Women aged between 50 and 74 were enrolled in the trial between 2001 and 2005. Screening lasted until 2011 and was either an annual blood test, monitoring changes in the level of the protein CA125, or a yearly vaginal ultrasound scan. About 100,000 women were assigned to the no screening group, and more than 50,000 women to each of the screening groups.
Blood test screening picked up 39 per cent more cancers at an early stage (Stage I/II) while detecting 10 per cent fewer late-stage cancers (Stage III/IV) compared to the no screening group. There was no difference in the stage of cancers detected in the ultrasound group compared to the no screening group.
The initial analysis of deaths in the trial occurred in 2015, but there was not enough data at that time to conclude whether or not screening reduced deaths. By looking at five more years of follow-up data from the women involved, researchers are now able to conclude that the screening did not save lives.
Professor Mahesh Parmar, Director of the MRC Clinical Trials Unit at UCL and a senior author on the paper, said: “There have been significant improvements in the treatment of advanced disease in the last 10 years since screening in our trial ended. Our trial showed that screening was not effective in women who do not have any symptoms of ovarian cancer; in women who do have symptoms early diagnosis, combined with this better treatment, can still make a difference to the quality of life and, potentially, improve outcomes. On top of this, getting a diagnosis quickly, whatever the stage of cancer, is profoundly important to women and their families.”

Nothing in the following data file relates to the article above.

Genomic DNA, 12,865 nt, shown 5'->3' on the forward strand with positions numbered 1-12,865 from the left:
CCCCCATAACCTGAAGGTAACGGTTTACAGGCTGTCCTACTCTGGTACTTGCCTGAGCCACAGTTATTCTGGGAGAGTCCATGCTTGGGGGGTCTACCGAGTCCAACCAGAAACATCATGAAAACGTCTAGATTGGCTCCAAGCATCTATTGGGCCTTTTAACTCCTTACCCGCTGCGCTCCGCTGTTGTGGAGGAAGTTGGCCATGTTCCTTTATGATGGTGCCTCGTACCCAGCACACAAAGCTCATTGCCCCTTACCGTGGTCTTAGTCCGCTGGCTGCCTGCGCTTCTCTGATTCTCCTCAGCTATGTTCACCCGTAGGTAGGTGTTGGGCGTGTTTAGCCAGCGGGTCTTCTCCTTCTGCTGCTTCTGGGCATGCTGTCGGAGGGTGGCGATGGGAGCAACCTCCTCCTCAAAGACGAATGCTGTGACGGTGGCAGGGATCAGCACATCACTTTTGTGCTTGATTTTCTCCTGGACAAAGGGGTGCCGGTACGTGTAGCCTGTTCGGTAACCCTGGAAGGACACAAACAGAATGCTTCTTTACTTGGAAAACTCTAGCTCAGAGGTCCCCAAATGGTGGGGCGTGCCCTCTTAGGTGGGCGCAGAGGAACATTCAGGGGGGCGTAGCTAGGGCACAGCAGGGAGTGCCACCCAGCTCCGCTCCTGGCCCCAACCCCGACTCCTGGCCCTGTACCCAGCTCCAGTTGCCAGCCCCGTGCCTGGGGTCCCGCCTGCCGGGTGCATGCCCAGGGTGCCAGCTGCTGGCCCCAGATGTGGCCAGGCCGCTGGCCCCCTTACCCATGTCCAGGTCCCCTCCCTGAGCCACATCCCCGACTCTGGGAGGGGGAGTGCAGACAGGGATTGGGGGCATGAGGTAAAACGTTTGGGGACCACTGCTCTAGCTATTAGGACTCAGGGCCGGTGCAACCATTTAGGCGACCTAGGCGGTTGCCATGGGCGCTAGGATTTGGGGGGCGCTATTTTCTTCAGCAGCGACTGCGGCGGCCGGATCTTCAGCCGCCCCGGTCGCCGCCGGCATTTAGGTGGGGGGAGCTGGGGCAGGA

Professor Ian Jacobs, from the University of New South Wales (UNSW Sydney), a co-investigator who has led the ovarian cancer screening research programme since 1985 and who was the lead investigator of UKCTOCS from 2001-2014, said: “My thanks to the thousands of women, healthcare professionals and researchers who made this trial possible. The multimodal screening strategy did succeed in the detection of ovarian cancer at an earlier stage, but sadly that did not save lives. This is deeply disappointing and frustrating given the hope of all involved that we would save the lives of thousands of women who are affected by ovarian cancer each year.”
Professor Jacobs noted: “Population screening for ovarian cancer can only be supported if a test is shown to reduce deaths in a future randomised controlled trial. I remain hopeful that a new effective screening test will be found eventually, but it will take many years to conduct a large trial of the test. Realistically, this means we have to reluctantly accept that population screening for ovarian cancer is more than a decade away.”
A huge wealth of samples and data from the trial has been donated by the participants for future research. This resource referred to as the UKCTOCS Longitudinal Women’s Cohort (UKLWC), is now being used by researchers worldwide, helping to improve understanding of ovarian cancer as well as other cancers and other diseases such as cardiovascular disease.